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Next Ford Focus ST may gain auto

Shifting gears: The new-gen Focus ST is yet to be revealed, but it will likely sit above the ST-Line (left and below) in the Focus line-up.

Ford’s upcoming Golf GTI-baiting Focus ST may finally be offered with an automatic

23 Jul 2018


FORD is believed to be developing an automatic version of its upcoming fourth-generation Focus ST that is due to be released in Australia later next year, and it will mark the Blue Oval’s first auto-equipped hot hatch.
Set to be offered as an option alongside the standard six-speed manual gearbox, the self-shifter would significantly broaden Ford’s appeal against the likes of the Volkswagen Golf GTI and Renault Megane RS, which are both offered with dual-clutch transmissions.
While he refused to confirm the existence of a Focus ST auto, Ford ‘C2’ architecture chief engineer Michael Blischke said that the introduction of steering wheel-mounted paddle shifters would not be limited to the new ST-Line that is expected to sit just below the hot-hatch variants.
“If we have a paddle shift on the lower models, it wouldn’t make sense not to have it on the higher models,” he told Australian journalists at the first international drive of the Focus in France last week.
Expected to debut at the Geneva motor show next March, the next-generation Focus ST is rumoured to be switching to a detuned version of the 2.3-litre four-cylinder petrol turbo powering other fast Fords such as the latest Mustang EcoBoost and outgoing Focus RS.
Unlike the latter, however, the newcomer will continue to be offered only in front-drive guise.
Reports have suggested that power output for this engine could sit somewhere around 190kW for the ST.
The future RS due in 2020, meanwhile, is said to be adopting electric-hybrid assistance, as well as continuing with all-wheel-drive traction, to boost that figure well beyond the 257kW of today’s Focus flagship.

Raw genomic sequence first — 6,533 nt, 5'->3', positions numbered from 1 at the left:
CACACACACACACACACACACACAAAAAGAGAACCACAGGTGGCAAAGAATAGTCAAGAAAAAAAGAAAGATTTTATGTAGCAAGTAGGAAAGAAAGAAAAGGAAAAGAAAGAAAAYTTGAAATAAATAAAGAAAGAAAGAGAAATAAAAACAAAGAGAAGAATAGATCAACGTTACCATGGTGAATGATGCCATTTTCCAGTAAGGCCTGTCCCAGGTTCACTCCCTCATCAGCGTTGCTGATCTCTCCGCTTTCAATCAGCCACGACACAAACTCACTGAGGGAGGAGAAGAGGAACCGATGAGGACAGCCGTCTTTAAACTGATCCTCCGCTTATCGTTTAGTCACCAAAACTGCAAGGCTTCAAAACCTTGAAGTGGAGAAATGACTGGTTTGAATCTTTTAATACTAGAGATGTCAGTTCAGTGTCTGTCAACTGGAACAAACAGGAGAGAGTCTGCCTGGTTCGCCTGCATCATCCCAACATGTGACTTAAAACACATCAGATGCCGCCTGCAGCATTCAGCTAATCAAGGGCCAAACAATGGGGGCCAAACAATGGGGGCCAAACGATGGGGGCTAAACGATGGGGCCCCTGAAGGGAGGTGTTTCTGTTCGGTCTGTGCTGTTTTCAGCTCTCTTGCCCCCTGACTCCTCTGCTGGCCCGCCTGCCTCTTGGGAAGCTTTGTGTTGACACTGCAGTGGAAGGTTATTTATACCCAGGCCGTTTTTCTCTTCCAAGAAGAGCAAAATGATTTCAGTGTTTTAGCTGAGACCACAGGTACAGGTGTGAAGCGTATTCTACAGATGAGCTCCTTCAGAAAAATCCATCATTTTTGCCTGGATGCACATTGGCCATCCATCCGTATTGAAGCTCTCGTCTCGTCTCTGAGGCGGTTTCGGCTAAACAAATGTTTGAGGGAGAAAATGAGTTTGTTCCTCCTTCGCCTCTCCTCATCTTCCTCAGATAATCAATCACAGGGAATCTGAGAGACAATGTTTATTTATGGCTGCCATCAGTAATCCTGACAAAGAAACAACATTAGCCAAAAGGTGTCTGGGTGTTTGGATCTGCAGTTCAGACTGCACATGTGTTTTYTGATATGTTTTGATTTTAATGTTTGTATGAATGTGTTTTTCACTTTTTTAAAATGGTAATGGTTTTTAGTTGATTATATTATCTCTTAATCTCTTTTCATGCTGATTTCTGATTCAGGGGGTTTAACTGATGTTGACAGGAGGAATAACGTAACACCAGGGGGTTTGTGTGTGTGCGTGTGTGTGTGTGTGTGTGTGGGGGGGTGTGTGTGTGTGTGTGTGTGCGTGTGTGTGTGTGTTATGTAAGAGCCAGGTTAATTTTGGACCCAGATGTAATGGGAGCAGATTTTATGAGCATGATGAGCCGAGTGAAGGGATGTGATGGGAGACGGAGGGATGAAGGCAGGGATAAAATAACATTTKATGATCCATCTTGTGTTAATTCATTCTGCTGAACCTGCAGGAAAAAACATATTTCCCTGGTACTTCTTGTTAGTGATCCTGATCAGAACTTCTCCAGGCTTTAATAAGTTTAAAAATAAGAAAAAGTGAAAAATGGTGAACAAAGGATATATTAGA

Whether the anticipated ST auto in question would be a development of one of the two eight-speed torque converter transmissions that are also found in the new lower-line Focus models is not known. 
It could also be the ten-speed torque-converter unit from the Mustang EcoBoost, or another gearbox type altogether such as a dual or multi-clutch arrangement.  
Whatever transpires, in manual form at least, the next Focus ST is likely to continue carrying its predecessor’s mantle as one of the segment’s key driver’s cars, since some 80kg is likely to be shed compared to before, while the C2 architecture that underpins the fourth-generation Ford small car is lower, longer, wider and stronger than the old item. 
All steering and suspension components are box-fresh too, with “a maniacal obsession to steering feel”, according to C2 architecture driving dynamics manager, Guy Mathot.
Sales of the mainstream SA-series Focus, to be sourced solely out of Germany for Australia for the time being, will start in November in Trend, Titanium and ST-Line varieties.
A manual proposition its entire run, the ST has been a mainstay in the Focus range since the LR-series ST170 original was revealed late in the edgy original’s lifecycle in 2002. 
That was powered by an uprated version of a naturally aspirated 2.0-litre four-cylinder petrol engine producing just 127kW and 196Nm of torque. 
Badged XR5 Turbo, the second-gen LS/LT/LV ST switched to Volvo’s rorty 166kW/320Nm 2.5-litre in-line five-pot turbo, while the outgoing LW-LZ-series ST employs a 184kW/340Nm 2.0-litre four-cylinder turbo.   

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